The first place I would steer a person overwhelmed by the vastness of the web is a wonderful site/blogspot run by Catherine Grant called Film Studies For Free which is exactly what it sounds like. Caretaker Grant compiles, on an almost daily basis, a running tab on practically every new, worthwhile publication recently made available for free on the internet, with links and hyperlinks. Trust me, one visit and you will find yourself still scouring and reading three hours later! One recent trend that seems to be picking up that I’ve discovered through Grant’s blog is the Video Essay, where a critic presents an analytical comparison between films or some type of close formal analysis leading to a unique interpretation of a film’s meaning. Some of these Visual Essays rely exclusively on the montage crosscutting between relevant scenes from the films in comparison (such as Grant’s own “True Likeness” which compares Peeping Tom and Code Inconnu). Other visual essays (which are usually a nice bite-sized 5-7 minutes) contain (usually) scene specific commentary/analysis accompanying film extracts.
The website Shooting Pictures is one of several dedicated in part to this developing form of film criticism, as is Grant’s Filmanalytical (where you can find the above mentioned visual essay comparing Peeping Tom and Code Inconnu).
The Visual Essay is an example of how internet film writing is not only a supplement to paper publication, but can expand the nature of film criticism in ways which are not possible or efficient in conventional paper publication. The Visual Essay may not be spanking new –DVD commentaries have been providing a similar annotated summary successfully for years, while Tag Gallagher has innovated the Visual Essay on several recent DVD releases, including Three Silent Sternberg Classics and the Rossellini War Trilogy– and some film books have attempted this by including a CD or DVD-ROM with selected clips to accompany the text, but the latter has not caught on for the simple reason that it is clunky switching from book to computer (and of course, you must own the DVD to hear the commentary….and “Sturgeon’s Law” DEFINITELY exists for DVD commentaries and special features). Another recent new form of criticism that distinguishes the internet is the podcast, where one or more critics usually take an issue(s) to task in the good old fashioned way of radio, the difference being they are always available to download and listen at the person’s leisure. A second good place to start for selecting the wheat from the chaff is GreenCine Daily which compiles a daily listing of new DVD releases, theatrical releases, book releases, and a plethora of film links.
The notion of research, leads to the only ‘con’ of internet writing which I’ll mention here: the very nature of online publishing, which is usually driven by immediacy and currency, is geared toward a rapid publishing schedule, usually daily or weekly, and in some cases (as with Offscreen) monthly, which makes it difficult if not impossible to continually produce material that is informed by the sort of research in evidence in more established print journals, which takes weeks, months, and in some cases years. The monthly schedule I have adopted with Offscreen is partly a result of wanting to provide the reader with in-depth essays, reviews and reports which can compare with the rigor and breadth of print publications (in my humble and definitely not impartial opinion!).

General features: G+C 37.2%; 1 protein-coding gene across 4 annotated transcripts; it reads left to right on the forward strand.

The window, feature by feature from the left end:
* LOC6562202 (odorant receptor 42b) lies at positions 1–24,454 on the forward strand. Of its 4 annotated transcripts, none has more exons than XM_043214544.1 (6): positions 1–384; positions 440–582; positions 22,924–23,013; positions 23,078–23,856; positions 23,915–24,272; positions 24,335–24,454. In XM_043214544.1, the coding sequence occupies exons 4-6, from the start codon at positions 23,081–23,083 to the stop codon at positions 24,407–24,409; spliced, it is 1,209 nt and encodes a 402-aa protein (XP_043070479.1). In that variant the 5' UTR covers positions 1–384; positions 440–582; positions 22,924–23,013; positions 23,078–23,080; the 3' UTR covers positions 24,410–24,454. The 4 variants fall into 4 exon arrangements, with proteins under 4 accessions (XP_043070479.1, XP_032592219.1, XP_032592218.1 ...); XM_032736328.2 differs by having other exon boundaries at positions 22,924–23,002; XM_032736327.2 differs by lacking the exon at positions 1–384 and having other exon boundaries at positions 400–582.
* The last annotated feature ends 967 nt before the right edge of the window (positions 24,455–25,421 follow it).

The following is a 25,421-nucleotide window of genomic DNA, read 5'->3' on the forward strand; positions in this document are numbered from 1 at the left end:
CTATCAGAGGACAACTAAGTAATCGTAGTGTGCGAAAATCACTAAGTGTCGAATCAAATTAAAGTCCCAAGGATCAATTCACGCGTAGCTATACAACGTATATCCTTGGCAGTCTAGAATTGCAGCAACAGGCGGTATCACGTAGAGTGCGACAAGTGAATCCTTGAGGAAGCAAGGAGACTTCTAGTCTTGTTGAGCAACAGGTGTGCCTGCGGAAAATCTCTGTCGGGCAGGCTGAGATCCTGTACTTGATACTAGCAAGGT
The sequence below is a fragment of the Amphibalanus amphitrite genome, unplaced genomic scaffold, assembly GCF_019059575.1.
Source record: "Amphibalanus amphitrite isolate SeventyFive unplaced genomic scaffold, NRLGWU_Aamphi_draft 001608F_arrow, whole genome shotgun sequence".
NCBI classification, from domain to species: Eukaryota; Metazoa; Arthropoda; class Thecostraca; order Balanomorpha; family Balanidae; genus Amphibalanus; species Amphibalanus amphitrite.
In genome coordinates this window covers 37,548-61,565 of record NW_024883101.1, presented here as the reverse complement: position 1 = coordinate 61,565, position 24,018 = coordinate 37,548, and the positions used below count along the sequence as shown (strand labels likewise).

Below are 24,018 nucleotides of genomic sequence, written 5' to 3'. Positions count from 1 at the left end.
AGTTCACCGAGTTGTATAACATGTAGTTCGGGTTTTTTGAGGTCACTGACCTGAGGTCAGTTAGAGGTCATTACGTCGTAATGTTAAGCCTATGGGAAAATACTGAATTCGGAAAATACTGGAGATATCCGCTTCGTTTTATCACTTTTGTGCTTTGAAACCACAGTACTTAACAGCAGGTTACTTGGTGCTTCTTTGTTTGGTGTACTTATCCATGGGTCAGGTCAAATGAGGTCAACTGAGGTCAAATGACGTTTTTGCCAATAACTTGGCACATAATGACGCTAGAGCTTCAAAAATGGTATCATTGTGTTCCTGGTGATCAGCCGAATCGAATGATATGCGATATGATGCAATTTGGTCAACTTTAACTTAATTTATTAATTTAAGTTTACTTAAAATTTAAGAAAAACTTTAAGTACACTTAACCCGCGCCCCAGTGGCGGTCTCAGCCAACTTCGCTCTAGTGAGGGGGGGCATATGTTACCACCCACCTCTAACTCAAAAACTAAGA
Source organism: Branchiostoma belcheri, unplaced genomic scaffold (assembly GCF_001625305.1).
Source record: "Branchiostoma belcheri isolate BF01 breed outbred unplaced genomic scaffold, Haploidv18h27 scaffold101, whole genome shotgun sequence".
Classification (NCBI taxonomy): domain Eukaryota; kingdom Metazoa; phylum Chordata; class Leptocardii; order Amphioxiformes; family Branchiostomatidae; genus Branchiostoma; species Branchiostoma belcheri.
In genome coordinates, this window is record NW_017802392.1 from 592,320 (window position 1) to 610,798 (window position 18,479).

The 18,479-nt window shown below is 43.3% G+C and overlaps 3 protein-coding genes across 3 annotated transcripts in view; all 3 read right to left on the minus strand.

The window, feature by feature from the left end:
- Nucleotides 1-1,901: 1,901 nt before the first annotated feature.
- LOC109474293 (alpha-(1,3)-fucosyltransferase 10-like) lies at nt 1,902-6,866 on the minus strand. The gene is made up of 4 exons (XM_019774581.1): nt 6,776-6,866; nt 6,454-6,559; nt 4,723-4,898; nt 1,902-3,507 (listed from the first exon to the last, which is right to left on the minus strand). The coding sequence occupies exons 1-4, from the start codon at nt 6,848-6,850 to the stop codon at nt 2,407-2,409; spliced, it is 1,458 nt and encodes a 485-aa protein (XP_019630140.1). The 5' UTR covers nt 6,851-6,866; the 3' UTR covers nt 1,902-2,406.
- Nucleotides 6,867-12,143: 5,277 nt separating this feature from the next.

As a general point this relates to the distinction between research done by academics, who are comfortably salaried by their University employer or Cultural Funding body, and the more transient work of the film critic, who does not have the luxury (i.e. money/resources) to spend months travelling and conducting research (and of course, and more importantly, neither is the target audience the same for the film critic, film reviewer, and film academic). On the other hand, this level of research is not necessarily required by the film critic (and never espoused by the film reviewer), but rather a solid understanding of film history, theory, and a contextualization of film in its proper context (whether national, industry, or genre). The film critic should also have an understanding of film language (in its general sense). This ‘background’ of proper contextualization (rather than whether they are paid or not) is what really constitutes the “dividing line” between professional film critic and enthusiast/amateur, and I challenge any one to deny that this distinction is not clearly in evidence when reading online film criticism. Just compare an essay on Senses of Cinema or Film-Philosophy with any essay on the dozens of consumer-driven film review sources that normally comes up on an IMDB or Movie Review Query Engine (MRQE) search and you’ll see what I mean. One has proper citation sources, references to other films/filmmakers, other film historians/writers, and the use of proper film description terminology, and the other is filled with plot synopsis, endless descriptions, and phrases such as “I liked it because,” “the setup wasn’t bad,” or “the film had some creepy scenes at the end.”
Clearly sites such as Ain’t it Cool News, Greatest Films, or Reelviews (which granted serve a purpose) can’t be held up as exemplars of online film writing because they do not express the potential of online film writing, but rather (if Sturgeon were alive), the other 90%.